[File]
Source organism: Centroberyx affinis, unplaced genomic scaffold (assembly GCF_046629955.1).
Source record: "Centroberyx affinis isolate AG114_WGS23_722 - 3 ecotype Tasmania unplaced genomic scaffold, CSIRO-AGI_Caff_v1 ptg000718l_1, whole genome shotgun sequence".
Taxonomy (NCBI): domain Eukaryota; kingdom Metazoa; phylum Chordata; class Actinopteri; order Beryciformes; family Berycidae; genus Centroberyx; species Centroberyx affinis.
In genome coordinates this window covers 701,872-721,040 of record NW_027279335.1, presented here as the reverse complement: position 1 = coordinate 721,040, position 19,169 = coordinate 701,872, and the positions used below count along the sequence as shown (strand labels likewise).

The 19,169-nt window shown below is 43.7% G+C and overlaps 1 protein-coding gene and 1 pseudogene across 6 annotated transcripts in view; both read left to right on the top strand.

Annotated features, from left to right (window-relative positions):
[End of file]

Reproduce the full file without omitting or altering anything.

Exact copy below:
Source organism: Centroberyx affinis, unplaced genomic scaffold (assembly GCF_046629955.1).
Source record: "Centroberyx affinis isolate AG114_WGS23_722 - 3 ecotype Tasmania unplaced genomic scaffold, CSIRO-AGI_Caff_v1 ptg000718l_1, whole genome shotgun sequence".
Taxonomy (NCBI): domain Eukaryota; kingdom Metazoa; phylum Chordata; class Actinopteri; order Beryciformes; family Berycidae; genus Centroberyx; species Centroberyx affinis.
In genome coordinates this window covers 701,872-721,040 of record NW_027279335.1, presented here as the reverse complement: position 1 = coordinate 721,040, position 19,169 = coordinate 701,872, and the positions used below count along the sequence as shown (strand labels likewise).

The 19,169-nt window shown below is 43.7% G+C and overlaps 1 protein-coding gene and 1 pseudogene across 6 annotated transcripts in view; both read left to right on the top strand.

Annotated features, from left to right (window-relative positions):